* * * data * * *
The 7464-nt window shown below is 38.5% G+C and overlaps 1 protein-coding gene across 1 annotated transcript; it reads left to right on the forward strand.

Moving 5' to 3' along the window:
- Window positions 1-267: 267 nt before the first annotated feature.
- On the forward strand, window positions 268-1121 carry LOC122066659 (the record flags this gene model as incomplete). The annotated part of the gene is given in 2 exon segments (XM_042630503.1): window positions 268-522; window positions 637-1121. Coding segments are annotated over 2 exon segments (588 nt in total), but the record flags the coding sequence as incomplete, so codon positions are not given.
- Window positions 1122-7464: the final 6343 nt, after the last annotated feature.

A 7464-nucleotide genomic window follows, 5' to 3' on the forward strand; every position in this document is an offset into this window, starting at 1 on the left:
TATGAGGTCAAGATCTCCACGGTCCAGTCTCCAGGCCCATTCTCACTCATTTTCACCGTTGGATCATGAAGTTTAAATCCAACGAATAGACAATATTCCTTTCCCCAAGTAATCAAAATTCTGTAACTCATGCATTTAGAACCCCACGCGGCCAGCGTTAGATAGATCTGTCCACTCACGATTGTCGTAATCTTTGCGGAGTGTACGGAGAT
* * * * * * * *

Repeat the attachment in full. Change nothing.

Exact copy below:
The 7464-nt window shown below is 38.5% G+C and overlaps 1 protein-coding gene across 1 annotated transcript; it reads left to right on the forward strand.

Moving 5' to 3' along the window:
- Window positions 1-267: 267 nt before the first annotated feature.
- On the forward strand, window positions 268-1121 carry LOC122066659 (the record flags this gene model as incomplete). The annotated part of the gene is given in 2 exon segments (XM_042630503.1): window positions 268-522; window positions 637-1121. Coding segments are annotated over 2 exon segments (588 nt in total), but the record flags the coding sequence as incomplete, so codon positions are not given.
- Window positions 1122-7464: the final 6343 nt, after the last annotated feature.

A 7464-nucleotide genomic window follows, 5' to 3' on the forward strand; every position in this document is an offset into this window, starting at 1 on the left:
TATGAGGTCAAGATCTCCACGGTCCAGTCTCCAGGCCCATTCTCACTCATTTTCACCGTTGGATCATGAAGTTTAAATCCAACGAATAGACAATATTCCTTTCCCCAAGTAATCAAAATTCTGTAACTCATGCATTTAGAACCCCACGCGGCCAGCGTTAGATAGATCTGTCCACTCACGATTGTCGTAATCTTTGCGGAGTGTACGGAGAT